“Smart cities” is a trendy term that gets bandied around a lot, but many “intelligent infrastructure” projects are finding it difficult to get off the ground. Richard MacManus looks into some of New Zealand’s smart city initiatives
Former IBM and Siemens executive Steffen Schaefer, from Germany, has worked on mobile internet and sensor networks – what today is called the Internet of Things – since 2000. He was involved with IBM’s global Smart Cities initiative from the outset. But he says that many big tech companies have since scaled back, or refocused, their smart city projects.
“IBM was the initiator globally and had a good vision, but it is hard to quickly turn it into revenue,” Schaefer told me. “There seems to be less marketing compared to five years ago.”
My own impression of smart cities is that there is no shortage of talk about them, but scant evidence of implementation – at least in this country.
New Zealand’s biggest opportunity yet to create a genuine “smart city” was in Christchurch, with a project called Sensing City. The genesis was the February 2011 earthquake which devastated inner city Christchurch. After the initial shock had worn off, there began to be talk of rebuilding Christchurch into a world-leading smart city. In May of that year, I attended a TED conference called TEDxEQChCh, which aimed to come up with solutions. It was one of the most inspiring events I’ve been to; and humbling too, seeing the destruction first hand. I left the conference feeling more optimistic about Christchurch’s future.
A couple of years later, in December 2013, an ambitious project called Sensing City was announced by the Government. It was heralded by Ministers Gerry Brownlee and Steven Joyce as a “world-leading project to transform Christchurch into a smart city of the future.” So it seemed like the initial talk was being translated into action.
Unfortunately, less than two years after that, Sensing City failed. The planned “intelligent infrastructure” – such as a network of sensors to measure pedestrian and vehicle traffic flow, and water and air pollution – did not eventuate. “Stakeholders were more concerned to restore basic services,” a September 2015 news report bluntly stated.
I reached out to Roger Dennis, who ran the Sensing City project, to ask what happened? “It was a lack of traction,” Dennis replied. The Canterbury Earthquake Recovery Authority (CERA) had “failed to recognize the opportunity.” So the project ran out of money and had to be stopped. There was one silver lining to Sensing City though. The air quality part of the project was delivered and continues to this day, under the management of the University of Canterbury. But the much bigger opportunity to incorporate other smart city technologies into Christchurch’s $40 billion rebuild was missed, much to the frustration of Roger Dennis.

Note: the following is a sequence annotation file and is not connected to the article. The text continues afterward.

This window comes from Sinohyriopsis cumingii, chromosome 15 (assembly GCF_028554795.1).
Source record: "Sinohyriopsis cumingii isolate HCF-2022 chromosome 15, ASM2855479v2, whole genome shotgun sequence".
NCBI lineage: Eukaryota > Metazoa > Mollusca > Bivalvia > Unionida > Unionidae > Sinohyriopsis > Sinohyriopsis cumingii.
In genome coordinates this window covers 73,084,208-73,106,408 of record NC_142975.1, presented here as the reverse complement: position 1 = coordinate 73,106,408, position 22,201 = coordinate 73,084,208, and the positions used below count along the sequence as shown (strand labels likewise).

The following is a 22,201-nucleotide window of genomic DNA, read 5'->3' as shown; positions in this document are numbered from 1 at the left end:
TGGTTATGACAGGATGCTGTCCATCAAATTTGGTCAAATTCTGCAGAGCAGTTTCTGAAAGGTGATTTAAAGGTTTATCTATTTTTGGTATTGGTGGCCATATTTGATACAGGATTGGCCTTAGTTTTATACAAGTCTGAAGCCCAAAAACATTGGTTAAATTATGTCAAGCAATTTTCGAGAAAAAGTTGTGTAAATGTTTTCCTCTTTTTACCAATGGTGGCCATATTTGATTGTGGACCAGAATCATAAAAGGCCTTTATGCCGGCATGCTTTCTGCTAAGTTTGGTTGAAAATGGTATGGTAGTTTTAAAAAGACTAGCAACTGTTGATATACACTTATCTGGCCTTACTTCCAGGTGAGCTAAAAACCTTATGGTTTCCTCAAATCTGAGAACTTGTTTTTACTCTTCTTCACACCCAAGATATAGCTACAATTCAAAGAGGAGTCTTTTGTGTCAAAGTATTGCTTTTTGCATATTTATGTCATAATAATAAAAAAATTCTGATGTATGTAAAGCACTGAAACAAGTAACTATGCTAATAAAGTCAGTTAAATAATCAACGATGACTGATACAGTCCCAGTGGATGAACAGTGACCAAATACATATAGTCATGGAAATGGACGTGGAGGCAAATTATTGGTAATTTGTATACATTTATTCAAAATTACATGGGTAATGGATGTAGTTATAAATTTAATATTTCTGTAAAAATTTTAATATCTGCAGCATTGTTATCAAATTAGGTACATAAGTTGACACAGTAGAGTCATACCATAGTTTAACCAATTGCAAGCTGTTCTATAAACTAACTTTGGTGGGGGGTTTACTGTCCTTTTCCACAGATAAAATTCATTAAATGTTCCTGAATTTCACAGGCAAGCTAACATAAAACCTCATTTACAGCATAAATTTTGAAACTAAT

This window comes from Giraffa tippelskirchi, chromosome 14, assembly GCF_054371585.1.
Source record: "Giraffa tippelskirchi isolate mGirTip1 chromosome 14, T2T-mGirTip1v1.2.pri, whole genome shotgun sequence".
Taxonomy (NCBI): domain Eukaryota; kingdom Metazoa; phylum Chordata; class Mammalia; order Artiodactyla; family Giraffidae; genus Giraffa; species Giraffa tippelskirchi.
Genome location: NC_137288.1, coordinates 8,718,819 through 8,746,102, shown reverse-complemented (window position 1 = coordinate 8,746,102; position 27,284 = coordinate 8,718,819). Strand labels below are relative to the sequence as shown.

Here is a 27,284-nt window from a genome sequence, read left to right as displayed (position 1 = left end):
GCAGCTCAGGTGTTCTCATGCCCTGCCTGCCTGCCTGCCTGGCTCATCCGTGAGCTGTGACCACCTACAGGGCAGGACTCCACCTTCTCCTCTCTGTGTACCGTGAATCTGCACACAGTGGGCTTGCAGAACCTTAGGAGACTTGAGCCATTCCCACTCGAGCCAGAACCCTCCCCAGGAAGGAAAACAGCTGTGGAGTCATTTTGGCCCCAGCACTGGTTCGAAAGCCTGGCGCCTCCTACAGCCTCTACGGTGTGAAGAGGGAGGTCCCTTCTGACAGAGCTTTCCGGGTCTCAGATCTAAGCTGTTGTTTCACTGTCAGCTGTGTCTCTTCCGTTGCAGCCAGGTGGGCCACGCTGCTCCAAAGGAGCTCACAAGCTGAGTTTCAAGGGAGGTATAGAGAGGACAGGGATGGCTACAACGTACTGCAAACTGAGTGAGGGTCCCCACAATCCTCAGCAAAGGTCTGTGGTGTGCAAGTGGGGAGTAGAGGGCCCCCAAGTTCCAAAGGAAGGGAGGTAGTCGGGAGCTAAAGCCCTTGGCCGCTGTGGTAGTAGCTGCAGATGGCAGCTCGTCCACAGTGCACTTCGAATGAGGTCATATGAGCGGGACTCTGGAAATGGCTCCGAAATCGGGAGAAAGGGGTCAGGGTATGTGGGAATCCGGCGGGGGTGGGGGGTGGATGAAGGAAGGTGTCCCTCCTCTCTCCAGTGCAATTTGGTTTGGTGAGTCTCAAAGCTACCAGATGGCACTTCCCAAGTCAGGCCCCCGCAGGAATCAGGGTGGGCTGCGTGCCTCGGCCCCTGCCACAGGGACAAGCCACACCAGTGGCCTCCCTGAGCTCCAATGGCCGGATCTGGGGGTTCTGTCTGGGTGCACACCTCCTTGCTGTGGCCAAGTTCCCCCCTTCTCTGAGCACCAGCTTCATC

I should add that Christchurch has had other smart city successes since then. A couple of Christchurch projects were winners in IDC’s 2016 Smart City Asia Pacific Awards, so some progress is being made. Even so, the reality is that many smart city initiatives in New Zealand find it difficult to gain traction.
The good news is that we have the ideas, thanks to people like Roger Dennis. We also now have ex-IBMer Steffen Schaefer, who recently moved to New Zealand to take up the role of Chief Digital Officer at Auckland firm HMI Technologies. I asked Schaefer what are some of the roadblocks for smart city projects, and how can we overcome them?
“The smart cities concept is being implemented slowly,” Schaefer said, because “each of the subsystems for transport, environment, energy, water, waste, etc. is quite complex and interconnecting them doesn’t bring so much value yet.” This means that typically projects are done in silos, which isn’t a formula for success in large, complex systems such as modern cities.
Despite the implementation problems experienced by the government, city councils and big tech companies in regards to smart cities, companies like HMI and NEC are busy undertaking smaller, pilot projects across the country. For example Schaefer’s company, HMI Technologies, has been running a trial of roadside beacon technology over the past year. The hi-tech beacons, situated between Christchurch and Queenstown, relay audio alerts about road safety, road conditions and journey time information to rental car drivers. The results of the trial haven’t yet been released, but this kind of technology could help improve transit throughout the country.
Take Auckland’s transport woes as one example of a big city problem crying out for a technological solution.
Schaefer has lived in Auckland less than two months, but already he’s noticed problems with its traffic. “We think the beacon system can be used to disseminate data to drivers, to inform people about local delays,” he told me. While he recognises there are navigation devices and apps on the market already, he thinks more real-time data would be very useful.
In addition to transport, Schaefer listed other areas where smart city technologies could improve efficiency: water quality control, environmental monitoring (such as air and CO2 emissions), energy (smart meters, intelligent micro grid, alternative energies like solar, wind and geothermal), and civil defence (earthquake detection, bush fires, etc.).
The challenge for these projects is to get concrete support, including money, from governing bodies. Then, ideally the projects should be co-ordinated and interconnected. Of course, that is what Sensing City attempted to do in Christchurch. So it’s easier said than done, especially when dealing with the inevitable red tape of governments and city councils.
We should be doing better though. Other countries of comparable size, like Singapore and Norway, have gotten smart city projects up and running. So there’s no reason why New Zealand can’t do it too. We just need to get smarter about the implementation.